Flamboyant rugby legend JPR Williams dies

Henry

John Peter Rhys Williams, one of the best rugby players the world has ever seen, died on Monday at the age of 74. He was one of Wales’ most celebrated players, especially during that country’s golden era in the 1970s. He also became a surgeon later in his life.

Williams, better known as JPR, at full-back, with his characteristic sideburns and socks around his ankles, was a terrifying sight for his opponents as he charged at them with – or without – the ball.

At the time, Williams also achieved great success as a player for the British & Irish Lions team.

He later became a surgeon and served as Bridgend’s club president until his death.

“Bridgend Ravens are devastated to announce the passing of JPR Williams,” his former club said in a statement.

“He was one of Bridgend’s most celebrated players and an icon of world rugby. Our thoughts are with JPR’s family and friends at this sad time.”

Williams made his debut in a match between Wales and Scotland in 1969. The last of his 55 caps came against the same opponents at Murrayfield 12 years later.

In 1971 he kicked over a decisive drop goal which secured the Lions’ only series victory over the All Blacks.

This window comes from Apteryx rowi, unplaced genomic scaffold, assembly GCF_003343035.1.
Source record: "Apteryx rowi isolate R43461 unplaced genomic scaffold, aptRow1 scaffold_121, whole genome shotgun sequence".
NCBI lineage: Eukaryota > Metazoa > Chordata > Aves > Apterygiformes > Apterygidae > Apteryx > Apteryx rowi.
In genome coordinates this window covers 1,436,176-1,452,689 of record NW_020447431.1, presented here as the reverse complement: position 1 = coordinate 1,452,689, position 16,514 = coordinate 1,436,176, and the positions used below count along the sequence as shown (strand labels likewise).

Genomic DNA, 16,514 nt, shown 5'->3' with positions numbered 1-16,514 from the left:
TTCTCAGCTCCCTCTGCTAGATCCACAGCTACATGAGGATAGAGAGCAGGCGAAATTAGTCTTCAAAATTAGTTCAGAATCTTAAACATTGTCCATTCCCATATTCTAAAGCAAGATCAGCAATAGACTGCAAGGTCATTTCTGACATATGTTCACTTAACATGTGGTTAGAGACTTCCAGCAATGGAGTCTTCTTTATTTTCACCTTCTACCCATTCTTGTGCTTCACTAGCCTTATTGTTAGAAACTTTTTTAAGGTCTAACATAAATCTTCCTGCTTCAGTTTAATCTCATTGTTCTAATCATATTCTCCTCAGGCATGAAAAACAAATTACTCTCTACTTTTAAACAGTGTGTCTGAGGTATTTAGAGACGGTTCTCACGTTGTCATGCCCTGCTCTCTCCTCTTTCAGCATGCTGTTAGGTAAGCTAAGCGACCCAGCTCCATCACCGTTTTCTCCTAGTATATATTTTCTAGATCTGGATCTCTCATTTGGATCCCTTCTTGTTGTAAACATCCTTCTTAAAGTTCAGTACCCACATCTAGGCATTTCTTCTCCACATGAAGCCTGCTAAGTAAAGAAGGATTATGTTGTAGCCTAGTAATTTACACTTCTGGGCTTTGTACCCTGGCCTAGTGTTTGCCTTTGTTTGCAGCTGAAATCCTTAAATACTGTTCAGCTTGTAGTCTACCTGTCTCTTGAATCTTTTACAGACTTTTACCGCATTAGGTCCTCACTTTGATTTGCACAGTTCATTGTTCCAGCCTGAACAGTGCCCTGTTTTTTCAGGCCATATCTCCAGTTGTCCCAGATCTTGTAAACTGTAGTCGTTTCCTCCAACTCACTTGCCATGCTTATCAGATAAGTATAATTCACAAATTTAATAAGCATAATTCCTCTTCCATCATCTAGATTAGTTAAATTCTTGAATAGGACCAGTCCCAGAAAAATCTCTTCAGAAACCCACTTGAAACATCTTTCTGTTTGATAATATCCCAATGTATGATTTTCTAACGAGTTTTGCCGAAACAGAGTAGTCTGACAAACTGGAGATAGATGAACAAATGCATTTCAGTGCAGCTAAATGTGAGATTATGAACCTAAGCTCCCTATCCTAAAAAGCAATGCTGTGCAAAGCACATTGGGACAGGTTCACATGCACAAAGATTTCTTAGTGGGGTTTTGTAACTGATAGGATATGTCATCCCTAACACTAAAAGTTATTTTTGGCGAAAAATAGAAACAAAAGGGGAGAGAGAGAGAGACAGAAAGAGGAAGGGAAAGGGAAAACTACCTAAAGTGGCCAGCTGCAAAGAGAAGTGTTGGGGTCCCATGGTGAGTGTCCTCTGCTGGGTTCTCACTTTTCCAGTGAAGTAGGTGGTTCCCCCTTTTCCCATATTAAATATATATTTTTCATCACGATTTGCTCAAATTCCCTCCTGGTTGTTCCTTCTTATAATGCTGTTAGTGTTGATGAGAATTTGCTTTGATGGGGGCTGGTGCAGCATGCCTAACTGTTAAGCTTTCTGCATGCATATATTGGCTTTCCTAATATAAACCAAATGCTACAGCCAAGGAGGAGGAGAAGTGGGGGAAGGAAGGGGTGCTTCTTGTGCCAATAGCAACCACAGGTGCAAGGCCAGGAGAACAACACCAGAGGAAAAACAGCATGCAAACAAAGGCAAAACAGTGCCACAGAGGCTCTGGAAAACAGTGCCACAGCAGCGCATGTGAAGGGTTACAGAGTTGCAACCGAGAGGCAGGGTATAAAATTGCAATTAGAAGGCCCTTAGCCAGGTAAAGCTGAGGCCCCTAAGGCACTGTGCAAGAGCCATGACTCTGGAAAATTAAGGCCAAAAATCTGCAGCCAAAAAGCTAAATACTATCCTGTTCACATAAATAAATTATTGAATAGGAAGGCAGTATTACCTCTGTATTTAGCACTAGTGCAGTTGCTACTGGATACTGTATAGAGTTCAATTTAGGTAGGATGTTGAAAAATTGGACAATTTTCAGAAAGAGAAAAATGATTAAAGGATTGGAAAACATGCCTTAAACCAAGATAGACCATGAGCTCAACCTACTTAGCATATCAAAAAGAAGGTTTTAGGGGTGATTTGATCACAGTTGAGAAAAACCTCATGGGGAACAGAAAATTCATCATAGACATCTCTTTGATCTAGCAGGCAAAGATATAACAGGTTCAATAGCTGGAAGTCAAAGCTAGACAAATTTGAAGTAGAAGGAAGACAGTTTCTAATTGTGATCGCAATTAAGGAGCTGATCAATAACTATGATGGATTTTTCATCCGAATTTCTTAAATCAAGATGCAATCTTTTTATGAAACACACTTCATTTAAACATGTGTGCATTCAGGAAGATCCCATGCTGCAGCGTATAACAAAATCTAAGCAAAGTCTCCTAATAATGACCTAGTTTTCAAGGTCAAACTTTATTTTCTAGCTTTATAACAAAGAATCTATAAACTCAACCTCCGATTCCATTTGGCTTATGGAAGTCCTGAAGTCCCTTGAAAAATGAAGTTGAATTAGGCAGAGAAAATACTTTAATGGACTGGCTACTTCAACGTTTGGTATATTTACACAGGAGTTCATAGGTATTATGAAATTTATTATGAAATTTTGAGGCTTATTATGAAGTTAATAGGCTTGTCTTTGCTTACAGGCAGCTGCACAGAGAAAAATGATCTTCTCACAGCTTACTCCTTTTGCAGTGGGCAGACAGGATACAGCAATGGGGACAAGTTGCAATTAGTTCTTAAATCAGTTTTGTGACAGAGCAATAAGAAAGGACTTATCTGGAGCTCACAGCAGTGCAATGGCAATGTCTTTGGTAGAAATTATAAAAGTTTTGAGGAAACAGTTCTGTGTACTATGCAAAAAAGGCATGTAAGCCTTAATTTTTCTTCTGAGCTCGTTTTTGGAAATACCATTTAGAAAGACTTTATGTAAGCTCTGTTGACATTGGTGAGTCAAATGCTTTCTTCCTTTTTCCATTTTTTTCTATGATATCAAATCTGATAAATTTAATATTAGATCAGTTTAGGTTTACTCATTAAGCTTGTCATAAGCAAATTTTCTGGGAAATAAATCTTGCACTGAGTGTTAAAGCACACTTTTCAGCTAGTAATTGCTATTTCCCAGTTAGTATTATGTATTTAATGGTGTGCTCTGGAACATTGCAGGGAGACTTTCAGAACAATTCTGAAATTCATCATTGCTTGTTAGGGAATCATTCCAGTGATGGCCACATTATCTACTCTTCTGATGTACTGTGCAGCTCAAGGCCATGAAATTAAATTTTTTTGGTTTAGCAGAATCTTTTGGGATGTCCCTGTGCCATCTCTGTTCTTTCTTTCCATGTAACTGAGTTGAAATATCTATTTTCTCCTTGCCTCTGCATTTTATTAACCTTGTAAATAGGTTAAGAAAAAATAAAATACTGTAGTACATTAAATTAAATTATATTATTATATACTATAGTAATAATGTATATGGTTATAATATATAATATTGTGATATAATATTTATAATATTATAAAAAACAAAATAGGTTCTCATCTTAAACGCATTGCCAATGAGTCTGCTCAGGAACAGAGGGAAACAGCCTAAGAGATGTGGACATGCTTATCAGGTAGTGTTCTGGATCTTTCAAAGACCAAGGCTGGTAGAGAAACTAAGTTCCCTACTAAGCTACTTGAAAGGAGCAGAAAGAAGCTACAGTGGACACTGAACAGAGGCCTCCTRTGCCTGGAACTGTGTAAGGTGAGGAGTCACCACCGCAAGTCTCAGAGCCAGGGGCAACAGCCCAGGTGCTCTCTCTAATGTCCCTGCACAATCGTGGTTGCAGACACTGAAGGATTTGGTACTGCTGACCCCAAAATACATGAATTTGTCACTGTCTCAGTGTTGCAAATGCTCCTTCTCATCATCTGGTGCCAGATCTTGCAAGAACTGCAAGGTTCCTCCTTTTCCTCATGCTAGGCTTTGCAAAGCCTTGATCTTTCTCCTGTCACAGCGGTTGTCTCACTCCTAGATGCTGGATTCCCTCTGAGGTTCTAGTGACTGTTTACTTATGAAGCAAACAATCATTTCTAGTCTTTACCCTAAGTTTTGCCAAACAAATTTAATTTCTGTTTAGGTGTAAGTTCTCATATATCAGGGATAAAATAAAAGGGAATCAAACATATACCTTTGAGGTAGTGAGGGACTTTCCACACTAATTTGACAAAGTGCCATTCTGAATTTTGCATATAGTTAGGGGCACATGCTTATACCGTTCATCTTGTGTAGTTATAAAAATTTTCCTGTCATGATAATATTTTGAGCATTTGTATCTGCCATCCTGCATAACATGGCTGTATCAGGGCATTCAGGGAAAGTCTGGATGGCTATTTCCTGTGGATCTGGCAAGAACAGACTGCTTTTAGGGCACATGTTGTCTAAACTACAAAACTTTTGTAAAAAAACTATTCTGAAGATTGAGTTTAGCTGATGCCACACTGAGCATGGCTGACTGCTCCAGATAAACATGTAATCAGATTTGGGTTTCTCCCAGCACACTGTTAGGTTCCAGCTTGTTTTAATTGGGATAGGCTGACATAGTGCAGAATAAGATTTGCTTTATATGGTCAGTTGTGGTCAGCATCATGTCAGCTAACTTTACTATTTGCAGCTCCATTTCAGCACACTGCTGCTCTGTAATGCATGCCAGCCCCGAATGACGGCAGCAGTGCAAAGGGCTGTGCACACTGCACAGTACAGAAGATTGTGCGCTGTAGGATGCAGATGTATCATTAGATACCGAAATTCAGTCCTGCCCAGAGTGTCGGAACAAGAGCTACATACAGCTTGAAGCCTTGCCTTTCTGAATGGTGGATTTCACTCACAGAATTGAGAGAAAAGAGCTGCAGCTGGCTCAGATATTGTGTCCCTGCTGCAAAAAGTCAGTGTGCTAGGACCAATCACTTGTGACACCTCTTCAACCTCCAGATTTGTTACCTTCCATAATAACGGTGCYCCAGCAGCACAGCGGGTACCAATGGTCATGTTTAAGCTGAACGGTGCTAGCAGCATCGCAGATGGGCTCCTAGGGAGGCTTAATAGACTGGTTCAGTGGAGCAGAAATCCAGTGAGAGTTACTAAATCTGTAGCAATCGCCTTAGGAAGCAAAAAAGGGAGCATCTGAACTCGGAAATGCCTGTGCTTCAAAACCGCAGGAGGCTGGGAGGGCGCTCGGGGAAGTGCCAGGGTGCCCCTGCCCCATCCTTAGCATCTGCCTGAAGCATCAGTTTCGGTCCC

Williams was equally prominent on the unbeaten 1974 South Africa tour, which left the Lions with three wins and a draw.

“He was one of the best Lions players ever. A man who inspired so many people,” the Lions said in a post on X.

“It is with great sadness that we learn that JPR Williams has passed away at the age of 74. All our thoughts are with his family and friends.”

Williams also played for the Barbarians in their memorable 23-11 victory over New Zealand in 1973.

At club level, his career included eight years with London Welsh – when the Exiles were a major force in British rugby.

“Everyone at London Welsh RFC is heartbroken at the news that rugby legend JPR Williams has passed away,” the club said.

“Our thoughts and condolences go out to his friends, colleagues and family. It is a great loss for all who knew and loved him.”

Williams, also a talented cricketer and tennis player, was later elected a member of the Order of the British Empire for his contribution to rugby.

He continued to play for the town club Tondu into his early 50s before retiring in 2003.

“JPR Williams leaves behind an incredible legacy. All our thoughts are with his family and friends,” World Rugby said in a post on X.